When long-time friend Debra Webb invited me to write a guest blog, I was delighted! With the fourth Southern Cousins Mystery coming out September 27, I thought of all the things I could tell you – how Elvis came to be a basset hound, why he’s one of the two narrators, how Lovie bears a striking resemblance to my cousin Martha Jo, and why I titled the book Tropical Double Trouble. And then a wonderful thing happened: I was invited to Deb’s house for the weekend so I could be part of her youngest daughter’s beautiful wedding. So I packed my finest duds and set out to Huntsville on one of those glorious, crisp days that gives me hope the hot summer is finally coming to an end.
Missy looked like a princess bride, regal and gorgeous, but most of all happy, as she pledged her vows in front of a waterfall atop a mountain. Then the wedding party trekked downhill where we ate too much, laughed a lot and danced in celebration. Even I, who had not danced in years, was inspired to break into the “Hokey Pokey.”
Back at Deb’s, I kicked off my shoes, flopped onto her comfy couch and sipped a very good, very sweet wine as she and I talked late into the night, sometimes about writing and our works in progress, but mostly just
catching up, sharing laughter and precious tidbits from the lives of our children and my grandchildren.
The next morning I was awakened by the sound of barking – Deb’s small dogs, her niece’s prissy little dog who thinks he’s human – and the magnificent big woofing of Missy’s year-old black Lab. The first time I ever laid eyes on Samson, the gangly-legged, charmingly comical Lab, I was enchanted. He reminds me so much of my beloved Jefferson, the chocolate Lab/friend/companion/protector who spent his fifteen years at my side. It didn’t matter what I was doing – writing, gardening, napping, tossing the ball or a stick –Jefferson was always there.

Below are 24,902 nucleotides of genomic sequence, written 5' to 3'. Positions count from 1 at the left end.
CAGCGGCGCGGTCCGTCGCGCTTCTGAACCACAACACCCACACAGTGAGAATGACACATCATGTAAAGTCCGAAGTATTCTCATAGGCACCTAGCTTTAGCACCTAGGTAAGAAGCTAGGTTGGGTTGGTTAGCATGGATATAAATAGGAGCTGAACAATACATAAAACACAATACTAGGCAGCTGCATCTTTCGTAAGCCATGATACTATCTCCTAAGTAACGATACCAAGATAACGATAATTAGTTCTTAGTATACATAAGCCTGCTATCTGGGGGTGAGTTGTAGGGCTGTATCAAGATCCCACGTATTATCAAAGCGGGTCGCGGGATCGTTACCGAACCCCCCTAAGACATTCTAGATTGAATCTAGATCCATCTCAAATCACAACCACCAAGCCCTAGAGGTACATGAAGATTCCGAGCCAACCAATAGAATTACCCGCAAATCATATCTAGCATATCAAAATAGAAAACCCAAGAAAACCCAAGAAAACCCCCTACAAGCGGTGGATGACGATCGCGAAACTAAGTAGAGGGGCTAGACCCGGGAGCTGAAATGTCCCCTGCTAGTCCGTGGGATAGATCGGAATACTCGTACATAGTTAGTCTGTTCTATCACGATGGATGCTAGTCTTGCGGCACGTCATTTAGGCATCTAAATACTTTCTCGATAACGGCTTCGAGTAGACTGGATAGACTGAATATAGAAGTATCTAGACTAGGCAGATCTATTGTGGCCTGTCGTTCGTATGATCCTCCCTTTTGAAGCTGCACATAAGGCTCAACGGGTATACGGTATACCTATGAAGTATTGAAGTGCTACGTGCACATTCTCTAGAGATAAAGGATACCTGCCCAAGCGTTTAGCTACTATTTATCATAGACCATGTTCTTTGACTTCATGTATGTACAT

The thing about Samson is that he doesn’t cozy up to just any old body. He stands back, sizes you up, and won’t let you put your hands on his gleaming black coat unless you’ve earned the right. I worked all weekend to earn the right. I ended up bribing him with tiny treats of cheese left over from the wedding reception. Finally we came to an understanding, Missy’s dog and I. If I would keep cheese in my pocket, he’d be my friend. Reaching down to wrap my arms around him and look into those soulful Lab eyes took me back to the days when Jefferson and I were a team. We wrote together (well, I wrote; he snoozed under my desk), traveled together, shared popcorn and classic TV movies, and slept side by side, me on a bed so tall it takes long legs like mine to climb in, and Jefferson at my side on his favorite Oriental rug.
Driving home from Deb’s I thought about the weekend, about the friends who cheer for our triumphs and catch us when we fall, who invite us in, who trust us and love us enough to share their lives, their families. And I thought about the animals who enrich us with their loyalty and their love, who delight us with their antics, who console us without being told our sad stories, who break our hearts when they leave us behind.
And I thought about family, the children we love and guide and then let go, praying we’ve done a good job, the grandchildren we can spoil and indulge and love extravagantly without worrying about imposing curfews and rules.
These are the well-springs of a writer’s life. Good friends, wonderful family and loyal pets provide endless inspiration for the stories we tell.
Mississippian Peggy Webb is the author of nearly seventy books in a career that spans twenty-six years. Publisher’s Weekly and Romantic Times (4 ½ Stars!) love her latest comedic Southern Cousins Mystery. Six of Peggy’s romance classics (Loveswepts) are now available as e-books with more on the way. She also writes literary fiction under the pen name, Anna Michaels. Visit her at www.peggywebb.com and